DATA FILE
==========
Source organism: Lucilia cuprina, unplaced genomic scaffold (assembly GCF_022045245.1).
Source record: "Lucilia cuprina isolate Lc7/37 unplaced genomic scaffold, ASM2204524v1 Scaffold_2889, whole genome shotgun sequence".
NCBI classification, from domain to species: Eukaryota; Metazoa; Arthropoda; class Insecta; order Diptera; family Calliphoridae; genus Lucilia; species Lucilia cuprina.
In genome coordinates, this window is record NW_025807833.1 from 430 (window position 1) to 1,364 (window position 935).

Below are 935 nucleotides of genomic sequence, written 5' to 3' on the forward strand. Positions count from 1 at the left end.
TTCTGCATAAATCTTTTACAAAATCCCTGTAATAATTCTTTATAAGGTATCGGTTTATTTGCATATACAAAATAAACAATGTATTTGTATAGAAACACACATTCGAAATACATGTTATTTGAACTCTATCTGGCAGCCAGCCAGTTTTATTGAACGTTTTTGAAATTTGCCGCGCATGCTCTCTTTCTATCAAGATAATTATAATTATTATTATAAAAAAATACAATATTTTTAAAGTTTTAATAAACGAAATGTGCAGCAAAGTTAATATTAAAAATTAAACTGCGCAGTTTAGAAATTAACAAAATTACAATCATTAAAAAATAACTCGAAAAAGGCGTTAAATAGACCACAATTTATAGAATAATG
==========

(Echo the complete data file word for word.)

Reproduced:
Source organism: Lucilia cuprina, unplaced genomic scaffold (assembly GCF_022045245.1).
Source record: "Lucilia cuprina isolate Lc7/37 unplaced genomic scaffold, ASM2204524v1 Scaffold_2889, whole genome shotgun sequence".
NCBI classification, from domain to species: Eukaryota; Metazoa; Arthropoda; class Insecta; order Diptera; family Calliphoridae; genus Lucilia; species Lucilia cuprina.
In genome coordinates, this window is record NW_025807833.1 from 430 (window position 1) to 1,364 (window position 935).

Below are 935 nucleotides of genomic sequence, written 5' to 3' on the forward strand. Positions count from 1 at the left end.
TTCTGCATAAATCTTTTACAAAATCCCTGTAATAATTCTTTATAAGGTATCGGTTTATTTGCATATACAAAATAAACAATGTATTTGTATAGAAACACACATTCGAAATACATGTTATTTGAACTCTATCTGGCAGCCAGCCAGTTTTATTGAACGTTTTTGAAATTTGCCGCGCATGCTCTCTTTCTATCAAGATAATTATAATTATTATTATAAAAAAATACAATATTTTTAAAGTTTTAATAAACGAAATGTGCAGCAAAGTTAATATTAAAAATTAAACTGCGCAGTTTAGAAATTAACAAAATTACAATCATTAAAAAATAACTCGAAAAAGGCGTTAAATAGACCACAATTTATAGAATAATG